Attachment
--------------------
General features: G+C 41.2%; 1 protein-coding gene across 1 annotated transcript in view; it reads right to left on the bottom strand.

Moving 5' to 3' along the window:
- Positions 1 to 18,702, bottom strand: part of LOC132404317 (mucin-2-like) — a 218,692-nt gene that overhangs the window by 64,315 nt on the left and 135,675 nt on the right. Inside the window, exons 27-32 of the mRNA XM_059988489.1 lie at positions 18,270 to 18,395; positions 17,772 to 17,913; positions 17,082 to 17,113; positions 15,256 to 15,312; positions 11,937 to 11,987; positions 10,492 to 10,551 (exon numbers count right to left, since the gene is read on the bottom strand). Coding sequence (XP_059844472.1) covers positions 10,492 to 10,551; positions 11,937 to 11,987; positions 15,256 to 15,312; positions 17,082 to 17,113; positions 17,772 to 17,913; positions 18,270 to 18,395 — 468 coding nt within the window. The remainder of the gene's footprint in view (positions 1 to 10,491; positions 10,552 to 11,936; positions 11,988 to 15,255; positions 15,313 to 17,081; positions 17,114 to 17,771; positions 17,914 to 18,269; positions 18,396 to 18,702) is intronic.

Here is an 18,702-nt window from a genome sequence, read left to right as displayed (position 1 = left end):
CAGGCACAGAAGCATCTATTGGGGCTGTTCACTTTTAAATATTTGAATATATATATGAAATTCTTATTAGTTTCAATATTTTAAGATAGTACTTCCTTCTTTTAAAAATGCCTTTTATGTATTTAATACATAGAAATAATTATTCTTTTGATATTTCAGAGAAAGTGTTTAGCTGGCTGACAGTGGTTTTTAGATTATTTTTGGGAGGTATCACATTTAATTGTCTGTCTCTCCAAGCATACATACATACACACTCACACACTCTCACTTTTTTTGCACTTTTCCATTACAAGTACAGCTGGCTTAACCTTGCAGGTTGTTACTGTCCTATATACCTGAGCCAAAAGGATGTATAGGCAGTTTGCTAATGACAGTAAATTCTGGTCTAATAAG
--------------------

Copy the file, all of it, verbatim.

General features: G+C 41.2%; 1 protein-coding gene across 1 annotated transcript in view; it reads right to left on the bottom strand.

Moving 5' to 3' along the window:
- Positions 1 to 18,702, bottom strand: part of LOC132404317 (mucin-2-like) — a 218,692-nt gene that overhangs the window by 64,315 nt on the left and 135,675 nt on the right. Inside the window, exons 27-32 of the mRNA XM_059988489.1 lie at positions 18,270 to 18,395; positions 17,772 to 17,913; positions 17,082 to 17,113; positions 15,256 to 15,312; positions 11,937 to 11,987; positions 10,492 to 10,551 (exon numbers count right to left, since the gene is read on the bottom strand). Coding sequence (XP_059844472.1) covers positions 10,492 to 10,551; positions 11,937 to 11,987; positions 15,256 to 15,312; positions 17,082 to 17,113; positions 17,772 to 17,913; positions 18,270 to 18,395 — 468 coding nt within the window. The remainder of the gene's footprint in view (positions 1 to 10,491; positions 10,552 to 11,936; positions 11,988 to 15,255; positions 15,313 to 17,081; positions 17,114 to 17,771; positions 17,914 to 18,269; positions 18,396 to 18,702) is intronic.

Here is an 18,702-nt window from a genome sequence, read left to right as displayed (position 1 = left end):
CAGGCACAGAAGCATCTATTGGGGCTGTTCACTTTTAAATATTTGAATATATATATGAAATTCTTATTAGTTTCAATATTTTAAGATAGTACTTCCTTCTTTTAAAAATGCCTTTTATGTATTTAATACATAGAAATAATTATTCTTTTGATATTTCAGAGAAAGTGTTTAGCTGGCTGACAGTGGTTTTTAGATTATTTTTGGGAGGTATCACATTTAATTGTCTGTCTCTCCAAGCATACATACATACACACTCACACACTCTCACTTTTTTTGCACTTTTCCATTACAAGTACAGCTGGCTTAACCTTGCAGGTTGTTACTGTCCTATATACCTGAGCCAAAAGGATGTATAGGCAGTTTGCTAATGACAGTAAATTCTGGTCTAATAAG